Read time: 5 minutes
👋 Hello friends,
Welcome to another edition of the Roundup! I’m glad you’re here.
By the way, if you’re benefiting from these emails, why not share them with a friend?
On a personal note, it’s been an exciting couple of weeks for me. The launch of Redeeming Productivity Academy (RPA) has gone better than I could have hoped. The wife and I are looking forward to getting away for a bit this weekend for some rest and to celebrate 10 years of marriage (awww! 🥰).
Honestly, the interest in RPA totally blew me away! And I’m already personally benefiting from the accountability and encouragement. It’s awesome to have a community of other productivity-minded believers. I just wish I had something like this years ago when I first got interested in the topic!
If you were hoping to join us, I’m sorry but registration is currently closed. But if you want to be notified when RPA reopens, you can join the waitlist.
Alrighty, let’s get down to business. It’s Roundup time! 🤠
Less Algorithm, More Intentionality
Lately, I’ve been thinking about my information diet, what I fill my head with.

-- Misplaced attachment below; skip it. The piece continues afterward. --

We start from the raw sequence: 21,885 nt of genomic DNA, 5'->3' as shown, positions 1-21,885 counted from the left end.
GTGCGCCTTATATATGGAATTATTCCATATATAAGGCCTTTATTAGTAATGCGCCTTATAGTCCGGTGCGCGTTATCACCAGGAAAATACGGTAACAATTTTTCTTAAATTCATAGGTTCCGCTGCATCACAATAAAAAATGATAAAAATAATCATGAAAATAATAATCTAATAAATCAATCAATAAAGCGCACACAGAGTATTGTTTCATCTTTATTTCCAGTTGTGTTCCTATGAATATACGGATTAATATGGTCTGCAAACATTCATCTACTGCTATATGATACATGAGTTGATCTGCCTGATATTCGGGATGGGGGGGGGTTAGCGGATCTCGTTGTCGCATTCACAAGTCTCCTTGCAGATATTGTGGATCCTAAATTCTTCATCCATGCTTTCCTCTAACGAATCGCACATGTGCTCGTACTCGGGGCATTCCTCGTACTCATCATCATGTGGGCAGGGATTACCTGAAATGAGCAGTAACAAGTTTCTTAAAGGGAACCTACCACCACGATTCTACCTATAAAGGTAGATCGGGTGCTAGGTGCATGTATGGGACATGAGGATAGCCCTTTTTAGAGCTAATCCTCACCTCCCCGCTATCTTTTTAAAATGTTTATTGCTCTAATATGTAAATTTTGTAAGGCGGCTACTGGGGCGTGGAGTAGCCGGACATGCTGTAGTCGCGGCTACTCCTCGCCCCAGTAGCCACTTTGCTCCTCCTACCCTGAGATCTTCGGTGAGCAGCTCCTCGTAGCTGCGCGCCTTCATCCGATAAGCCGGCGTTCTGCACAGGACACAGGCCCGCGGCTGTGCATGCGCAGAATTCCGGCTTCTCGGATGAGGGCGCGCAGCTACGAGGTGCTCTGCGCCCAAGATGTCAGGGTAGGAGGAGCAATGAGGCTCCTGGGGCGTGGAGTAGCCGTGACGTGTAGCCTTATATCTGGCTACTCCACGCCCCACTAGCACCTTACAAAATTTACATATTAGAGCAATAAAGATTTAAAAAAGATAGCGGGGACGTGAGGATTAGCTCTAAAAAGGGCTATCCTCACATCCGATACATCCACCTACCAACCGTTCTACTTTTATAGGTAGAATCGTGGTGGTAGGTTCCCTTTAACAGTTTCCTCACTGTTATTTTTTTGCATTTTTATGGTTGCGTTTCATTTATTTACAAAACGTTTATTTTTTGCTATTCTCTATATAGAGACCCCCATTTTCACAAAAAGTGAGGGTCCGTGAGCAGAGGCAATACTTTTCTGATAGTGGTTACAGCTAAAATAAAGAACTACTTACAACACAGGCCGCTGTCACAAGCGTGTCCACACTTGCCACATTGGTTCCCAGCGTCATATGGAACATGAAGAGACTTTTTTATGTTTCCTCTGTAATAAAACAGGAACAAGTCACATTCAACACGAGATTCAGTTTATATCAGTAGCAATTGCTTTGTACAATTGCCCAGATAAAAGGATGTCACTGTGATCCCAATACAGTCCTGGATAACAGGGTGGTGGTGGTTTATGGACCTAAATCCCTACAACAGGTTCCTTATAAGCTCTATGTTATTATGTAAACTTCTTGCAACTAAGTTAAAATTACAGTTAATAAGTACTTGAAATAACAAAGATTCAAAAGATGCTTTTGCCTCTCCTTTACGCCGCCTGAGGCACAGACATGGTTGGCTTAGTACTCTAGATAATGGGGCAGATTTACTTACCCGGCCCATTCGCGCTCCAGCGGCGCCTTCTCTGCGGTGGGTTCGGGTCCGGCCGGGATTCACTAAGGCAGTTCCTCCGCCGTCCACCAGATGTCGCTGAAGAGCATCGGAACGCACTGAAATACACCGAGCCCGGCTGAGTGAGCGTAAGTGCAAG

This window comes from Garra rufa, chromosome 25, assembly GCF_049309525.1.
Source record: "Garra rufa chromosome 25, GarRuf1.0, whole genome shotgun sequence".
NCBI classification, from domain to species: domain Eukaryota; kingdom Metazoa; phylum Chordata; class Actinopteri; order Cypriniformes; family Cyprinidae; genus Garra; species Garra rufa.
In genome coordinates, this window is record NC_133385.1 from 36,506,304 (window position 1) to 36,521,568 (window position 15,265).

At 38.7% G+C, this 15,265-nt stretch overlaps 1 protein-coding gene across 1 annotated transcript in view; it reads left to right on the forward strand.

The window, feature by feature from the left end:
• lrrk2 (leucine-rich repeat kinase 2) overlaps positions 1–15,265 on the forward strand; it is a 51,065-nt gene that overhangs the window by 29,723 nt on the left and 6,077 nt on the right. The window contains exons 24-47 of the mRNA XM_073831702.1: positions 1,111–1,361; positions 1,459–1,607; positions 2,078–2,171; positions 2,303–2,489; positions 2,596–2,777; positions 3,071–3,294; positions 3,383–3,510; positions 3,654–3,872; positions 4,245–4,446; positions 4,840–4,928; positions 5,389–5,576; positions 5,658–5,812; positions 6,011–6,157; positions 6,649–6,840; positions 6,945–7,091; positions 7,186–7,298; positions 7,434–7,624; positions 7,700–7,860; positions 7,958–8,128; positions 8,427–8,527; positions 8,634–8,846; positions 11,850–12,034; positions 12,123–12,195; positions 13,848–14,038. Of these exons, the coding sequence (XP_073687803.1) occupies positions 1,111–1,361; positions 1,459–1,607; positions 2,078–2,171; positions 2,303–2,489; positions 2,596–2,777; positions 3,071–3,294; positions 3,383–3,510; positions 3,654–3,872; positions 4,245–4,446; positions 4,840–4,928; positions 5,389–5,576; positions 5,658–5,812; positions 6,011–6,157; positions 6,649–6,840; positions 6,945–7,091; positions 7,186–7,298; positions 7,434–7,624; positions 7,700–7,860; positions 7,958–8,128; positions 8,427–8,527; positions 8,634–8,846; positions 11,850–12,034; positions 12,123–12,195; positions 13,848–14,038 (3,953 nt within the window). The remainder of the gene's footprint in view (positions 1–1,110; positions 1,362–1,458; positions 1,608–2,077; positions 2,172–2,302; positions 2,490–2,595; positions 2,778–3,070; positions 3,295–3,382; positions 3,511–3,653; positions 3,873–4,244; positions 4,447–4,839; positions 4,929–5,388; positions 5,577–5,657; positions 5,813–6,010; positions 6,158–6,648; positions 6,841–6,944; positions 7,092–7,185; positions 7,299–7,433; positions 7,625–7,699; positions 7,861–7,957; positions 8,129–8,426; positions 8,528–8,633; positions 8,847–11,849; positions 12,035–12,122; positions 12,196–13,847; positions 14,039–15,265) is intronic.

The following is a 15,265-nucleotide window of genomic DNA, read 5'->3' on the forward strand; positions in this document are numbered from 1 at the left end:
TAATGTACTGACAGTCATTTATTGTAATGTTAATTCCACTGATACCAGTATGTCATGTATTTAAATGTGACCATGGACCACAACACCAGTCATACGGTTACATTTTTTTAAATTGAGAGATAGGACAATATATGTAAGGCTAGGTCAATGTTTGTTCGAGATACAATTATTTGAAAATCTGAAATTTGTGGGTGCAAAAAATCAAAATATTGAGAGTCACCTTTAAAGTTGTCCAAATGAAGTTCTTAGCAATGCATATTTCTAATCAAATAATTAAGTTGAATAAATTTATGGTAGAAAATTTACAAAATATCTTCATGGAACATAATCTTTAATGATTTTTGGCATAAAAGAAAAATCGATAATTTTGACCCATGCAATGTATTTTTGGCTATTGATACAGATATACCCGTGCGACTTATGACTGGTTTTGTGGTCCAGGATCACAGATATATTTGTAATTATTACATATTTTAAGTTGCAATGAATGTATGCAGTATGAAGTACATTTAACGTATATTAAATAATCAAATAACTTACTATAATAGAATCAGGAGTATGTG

In Philippians 4:8 the apostle Paul writes,
Finally, brothers, whatever is true, whatever is honorable, whatever is just, whatever is pure, whatever is lovely, whatever is commendable, if there is any excellence, if there is anything worthy of praise, think about these things.
Paul’s message was simple: Christians should dwell on things that are true and good and pleasing to God.
The fact is, however, our thought life is usually made up of the information we consume. If I watch a good show, find a funny meme, or read an interesting article, I find myself thinking about it the next day or discussing it with friends.
But the platforms we use to consume information are not incentivized to show us what is true, honorable, just, pure, lovely, commendable, excellent, and praise-worthy. Their algorithms are tuned to show us what they think will keep us on their site the longest. I’m speaking mainly about social media here.
Simply put: Social media algorithms are not incentivized to serve us the kind of information which is beneficial to God-honoring Christian thought life.
The algorithm’s job isn’t to serve you the truth, but to serve you what gets engagement. And those two are not always aligned.
Think about it this way: What would you say if I told you I got my advice on healthy eating from Coca-Cola?